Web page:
Just look at the map: Earthsea is a sprawling archipelago of tiny islands, as if someone took Middle Earth and smashed it like a plate on a hard tile floor. A Wizard of Earthsea is a primally moving fairy tale, the great original story of a sorcerer’s education, but it’s also joyfully subversive: in 1968 Le Guin took fantasy — still a very male, very English, rather Christian tradition — re-engineered and re-plumbed it utterly, and bent it to her own marvelous purposes. Her magic system alone, rooted in a true and ancient language of things, is one of the monuments of modern fantasy.
Harry Potter and the Sorcerers Stone by J. K. Rowling
Rowling is not a great crafter of the sentence. Her excessive fondness for adverbs, for example, must ultimately be weighed against her in the critical scales. But what she created was an utterly modern fantasy, up to date and state of the art, precise down to the atomic scale, both epic in scope and gleaming in every detail. It’s a triumph of world-building, stripped of any early-20th-Century mossy earnestness, a magical setting so rich that an entire generation, on a species-wide scale, has more or less moved into it. What writer before her ever delved within the wizard’s wand itself, to tell us what lay at its core (phoenix feather, dragon heartstring, unicorn hair)?
Fafhrd and the Gray Mouser by Fritz Leiber
This is a cheat, because Leiber’s Fafhrd and the Grey Mouser stories aren’t a novel, and if we’re letting in stories, well, the floodgates are flung wide open. But Leiber’s work was so basic and formative for me, I can’t leave it out. Fafhrd, the hulking northern barbarian with a philosopher’s mind, and the Grey Mouser, the louche, lithe, haunted schemer, came earlier than most people think: the first novella, Adepts Gambit, was published in 1936, a year before The Hobbit. But they read like a brilliant riposte to Tolkien: a supremely intelligent, hard-boiled retake of the epic tradition, featuring a pair of hyper-verbal rogues, flawed but indefatigable, wandering the rich and decidedly fallen world of Newhon (which is itself just a bubble afloat in the eternal).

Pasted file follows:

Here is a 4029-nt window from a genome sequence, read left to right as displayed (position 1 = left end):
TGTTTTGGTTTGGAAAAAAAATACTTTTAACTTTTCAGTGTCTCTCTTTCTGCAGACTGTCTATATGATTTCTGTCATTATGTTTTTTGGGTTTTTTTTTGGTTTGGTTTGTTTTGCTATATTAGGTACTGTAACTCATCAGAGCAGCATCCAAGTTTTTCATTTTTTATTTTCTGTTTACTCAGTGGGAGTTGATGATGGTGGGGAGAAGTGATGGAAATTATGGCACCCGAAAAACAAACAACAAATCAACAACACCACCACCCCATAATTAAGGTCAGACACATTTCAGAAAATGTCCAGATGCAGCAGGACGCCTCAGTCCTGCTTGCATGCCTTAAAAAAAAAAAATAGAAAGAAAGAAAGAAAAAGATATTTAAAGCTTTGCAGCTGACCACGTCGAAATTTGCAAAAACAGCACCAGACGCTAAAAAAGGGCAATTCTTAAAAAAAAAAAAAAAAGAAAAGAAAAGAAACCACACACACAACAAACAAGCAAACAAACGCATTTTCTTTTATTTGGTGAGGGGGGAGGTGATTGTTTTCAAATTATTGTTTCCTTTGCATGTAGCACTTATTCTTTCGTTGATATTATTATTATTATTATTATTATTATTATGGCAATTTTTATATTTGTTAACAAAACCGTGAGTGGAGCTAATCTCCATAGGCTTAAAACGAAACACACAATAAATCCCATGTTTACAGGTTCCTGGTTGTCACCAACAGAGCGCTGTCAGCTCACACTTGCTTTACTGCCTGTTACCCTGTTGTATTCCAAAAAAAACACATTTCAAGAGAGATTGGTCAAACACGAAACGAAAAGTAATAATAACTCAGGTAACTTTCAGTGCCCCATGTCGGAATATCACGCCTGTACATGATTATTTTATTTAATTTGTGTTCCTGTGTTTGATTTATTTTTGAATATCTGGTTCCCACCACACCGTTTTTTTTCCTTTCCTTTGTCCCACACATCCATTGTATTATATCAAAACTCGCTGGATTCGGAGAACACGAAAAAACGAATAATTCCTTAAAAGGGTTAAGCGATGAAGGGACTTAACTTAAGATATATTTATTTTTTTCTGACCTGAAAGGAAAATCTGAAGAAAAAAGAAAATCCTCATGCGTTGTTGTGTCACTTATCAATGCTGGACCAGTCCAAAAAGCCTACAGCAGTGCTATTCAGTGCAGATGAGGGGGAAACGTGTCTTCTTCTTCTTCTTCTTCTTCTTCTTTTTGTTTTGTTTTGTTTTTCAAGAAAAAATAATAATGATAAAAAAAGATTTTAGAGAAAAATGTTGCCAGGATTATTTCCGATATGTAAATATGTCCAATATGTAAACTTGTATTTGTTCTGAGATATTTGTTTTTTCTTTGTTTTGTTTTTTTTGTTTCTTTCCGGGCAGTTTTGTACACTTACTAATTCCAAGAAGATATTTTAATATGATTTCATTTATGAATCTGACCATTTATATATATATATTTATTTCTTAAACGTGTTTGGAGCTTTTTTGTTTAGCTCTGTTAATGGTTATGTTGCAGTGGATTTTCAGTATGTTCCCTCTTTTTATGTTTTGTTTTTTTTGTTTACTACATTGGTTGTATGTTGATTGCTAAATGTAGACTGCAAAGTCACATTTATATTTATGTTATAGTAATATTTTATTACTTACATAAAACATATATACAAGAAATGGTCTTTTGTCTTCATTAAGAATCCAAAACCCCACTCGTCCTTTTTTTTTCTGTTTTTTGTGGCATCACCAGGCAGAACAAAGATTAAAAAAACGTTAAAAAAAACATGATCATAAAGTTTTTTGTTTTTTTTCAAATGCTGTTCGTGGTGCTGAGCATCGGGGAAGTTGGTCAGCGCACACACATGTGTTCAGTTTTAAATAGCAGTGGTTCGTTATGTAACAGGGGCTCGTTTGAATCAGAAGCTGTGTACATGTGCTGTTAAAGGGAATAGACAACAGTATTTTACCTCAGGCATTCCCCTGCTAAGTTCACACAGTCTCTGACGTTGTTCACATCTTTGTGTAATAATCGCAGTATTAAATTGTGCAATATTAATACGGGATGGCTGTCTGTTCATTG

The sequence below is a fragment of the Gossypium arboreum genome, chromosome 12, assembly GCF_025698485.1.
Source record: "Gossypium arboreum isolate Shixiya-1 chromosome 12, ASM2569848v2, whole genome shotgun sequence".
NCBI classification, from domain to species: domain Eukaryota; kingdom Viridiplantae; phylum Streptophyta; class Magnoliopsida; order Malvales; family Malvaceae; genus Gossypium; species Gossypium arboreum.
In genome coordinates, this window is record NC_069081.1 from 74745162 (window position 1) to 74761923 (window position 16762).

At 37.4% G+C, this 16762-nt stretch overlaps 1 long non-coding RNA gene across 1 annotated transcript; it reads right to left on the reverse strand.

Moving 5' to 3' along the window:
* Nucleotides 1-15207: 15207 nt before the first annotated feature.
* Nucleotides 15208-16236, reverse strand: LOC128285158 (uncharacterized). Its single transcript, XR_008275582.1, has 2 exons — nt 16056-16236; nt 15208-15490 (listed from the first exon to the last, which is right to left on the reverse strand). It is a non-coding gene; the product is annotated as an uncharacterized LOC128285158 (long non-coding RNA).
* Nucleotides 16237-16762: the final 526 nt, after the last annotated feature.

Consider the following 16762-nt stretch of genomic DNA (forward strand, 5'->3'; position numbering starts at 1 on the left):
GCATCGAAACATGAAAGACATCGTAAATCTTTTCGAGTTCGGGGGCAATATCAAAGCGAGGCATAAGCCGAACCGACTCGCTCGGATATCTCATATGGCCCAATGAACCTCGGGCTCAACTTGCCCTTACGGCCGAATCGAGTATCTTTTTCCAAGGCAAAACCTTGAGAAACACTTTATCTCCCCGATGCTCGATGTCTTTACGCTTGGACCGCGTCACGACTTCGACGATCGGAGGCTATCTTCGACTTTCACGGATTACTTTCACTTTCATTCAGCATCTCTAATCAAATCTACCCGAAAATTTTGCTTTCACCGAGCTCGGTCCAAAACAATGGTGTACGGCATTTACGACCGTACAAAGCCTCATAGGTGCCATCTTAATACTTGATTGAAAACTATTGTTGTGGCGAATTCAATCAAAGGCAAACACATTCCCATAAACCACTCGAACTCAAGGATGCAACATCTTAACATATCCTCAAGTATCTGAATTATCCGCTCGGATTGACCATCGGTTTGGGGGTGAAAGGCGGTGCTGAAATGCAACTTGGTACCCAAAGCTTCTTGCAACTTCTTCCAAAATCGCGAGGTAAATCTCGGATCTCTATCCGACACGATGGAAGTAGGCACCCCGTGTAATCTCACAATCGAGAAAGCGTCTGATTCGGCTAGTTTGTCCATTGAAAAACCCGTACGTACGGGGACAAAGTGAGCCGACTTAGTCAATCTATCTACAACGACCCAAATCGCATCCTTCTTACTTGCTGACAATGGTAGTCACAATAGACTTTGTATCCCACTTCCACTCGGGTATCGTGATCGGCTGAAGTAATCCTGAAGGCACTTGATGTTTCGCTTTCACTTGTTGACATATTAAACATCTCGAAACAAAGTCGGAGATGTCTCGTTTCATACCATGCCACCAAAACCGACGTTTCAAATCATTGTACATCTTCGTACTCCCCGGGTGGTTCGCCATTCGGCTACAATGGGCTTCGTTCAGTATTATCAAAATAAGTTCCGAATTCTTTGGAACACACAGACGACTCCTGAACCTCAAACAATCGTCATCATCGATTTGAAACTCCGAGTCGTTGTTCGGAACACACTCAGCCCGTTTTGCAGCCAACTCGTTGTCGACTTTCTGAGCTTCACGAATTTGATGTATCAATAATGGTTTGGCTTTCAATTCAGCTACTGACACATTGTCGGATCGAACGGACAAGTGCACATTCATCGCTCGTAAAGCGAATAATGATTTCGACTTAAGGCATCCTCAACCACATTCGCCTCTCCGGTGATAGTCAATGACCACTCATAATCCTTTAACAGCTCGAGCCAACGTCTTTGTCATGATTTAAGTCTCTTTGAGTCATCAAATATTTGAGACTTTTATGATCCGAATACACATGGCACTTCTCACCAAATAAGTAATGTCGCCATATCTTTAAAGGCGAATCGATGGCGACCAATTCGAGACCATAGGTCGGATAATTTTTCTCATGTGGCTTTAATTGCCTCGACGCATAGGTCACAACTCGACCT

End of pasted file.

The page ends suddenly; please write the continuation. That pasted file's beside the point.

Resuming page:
The Hobbit by J.R.R. Tolkien
True confessions: I’ve always felt more at home in The Hobbit than The Lord of the Rings. I always get lost somewhere in The Two Towers, usually somewhere in the Dead Marshes. It was always in The Hobbit that I felt the full force of Tolkien’s triumphant world-building energy, which has never been equalled by anyone anywhere. (Who knew what volcanic fires lurked in the hearts of Oxford philologists? Now we all do.) To me, the Shire never felt cozier, Mirkwood murkier, Smaug smoggier, or Gollum more poisonous and fallen than in The Hobbit.
Nine Princes in Amber by Roger Zelazny
Somebody needs to make a movie out of this book, ASAP, before it slips from the fantasy canon altogether. You can’t top the setup: it begins like Harry Potter crossed with The Bourne Identity, and it only accelerates from there. Our hero wakes up in a hospital with no memory of who he is. He gradually discovers that he’s part of a noble family, a (literal) Tarot deck of superpowered princes and princesses of Amber, a world of which our own is merely a shadow. The series runs to ten novels, which was a few too many, but you could tell Zelazny didn’t want to leave Amber, and really, who could blame him?
American Gods by Neil Gaiman
My mother is English, and I always felt that my own sensibility was wandering, rootless and confused, somewhere between Europe and America, lost in the mid-Atlantic, until I read American Gods. The work of coordinating between those two worlds was done, definitively, by Gaiman in this book. It’s a tour de force from the first page, across which our hero, the gentle giant Shadow, falls — as big as he is, he’s more than he seems. Only an imagination as powerful as Gaiman’s could have wrangled all the mythologies represented in American Gods, brought them to heel, repotted them in thin New World soil, and watched them grow there, fascinatingly twisted. Never has the Norse pantheon been as believable as it is here, when we watch the gods themselves struggle to find believers.